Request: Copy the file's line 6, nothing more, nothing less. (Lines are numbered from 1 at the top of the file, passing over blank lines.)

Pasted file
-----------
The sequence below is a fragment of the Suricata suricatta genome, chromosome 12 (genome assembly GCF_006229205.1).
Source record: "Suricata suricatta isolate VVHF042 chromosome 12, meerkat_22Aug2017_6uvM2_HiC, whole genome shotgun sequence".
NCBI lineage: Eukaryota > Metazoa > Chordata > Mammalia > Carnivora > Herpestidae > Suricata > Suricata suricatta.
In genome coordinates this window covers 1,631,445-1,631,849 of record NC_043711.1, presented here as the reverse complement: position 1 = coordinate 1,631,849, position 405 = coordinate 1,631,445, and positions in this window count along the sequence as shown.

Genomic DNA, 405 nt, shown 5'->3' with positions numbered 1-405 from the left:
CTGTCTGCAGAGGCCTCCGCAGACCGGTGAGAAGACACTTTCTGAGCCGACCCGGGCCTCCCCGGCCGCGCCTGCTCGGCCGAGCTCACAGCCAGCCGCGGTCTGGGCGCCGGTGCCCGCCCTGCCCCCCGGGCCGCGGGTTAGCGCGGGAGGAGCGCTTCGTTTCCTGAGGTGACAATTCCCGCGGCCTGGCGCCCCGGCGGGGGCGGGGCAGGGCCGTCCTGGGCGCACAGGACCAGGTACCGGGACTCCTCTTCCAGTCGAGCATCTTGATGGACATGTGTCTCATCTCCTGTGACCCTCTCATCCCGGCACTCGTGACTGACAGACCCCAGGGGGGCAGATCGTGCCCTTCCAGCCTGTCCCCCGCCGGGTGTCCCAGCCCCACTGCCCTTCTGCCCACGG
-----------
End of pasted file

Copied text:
CTGTCTGCAGAGGCCTCCGCAGACCGGTGAGAAGACACTTTCTGAGCCGACCCGGGCCTCCCCGGCCGCGCCTGCTCGGCCGAGCTCACAGCCAGCCGCGGTCTGGGCGCCGGTGCCCGCCCTGCCCCCCGGGCCGCGGGTTAGCGCGGGAGGAGCGCTTCGTTTCCTGAGGTGACAATTCCCGCGGCCTGGCGCCCCGGCGGGGGCGGGGCAGGGCCGTCCTGGGCGCACAGGACCAGGTACCGGGACTCCTCTTCCAGTCGAGCATCTTGATGGACATGTGTCTCATCTCCTGTGACCCTCTCATCCCGGCACTCGTGACTGACAGACCCCAGGGGGGCAGATCGTGCCCTTCCAGCCTGTCCCCCGCCGGGTGTCCCAGCCCCACTGCCCTTCTGCCCACGG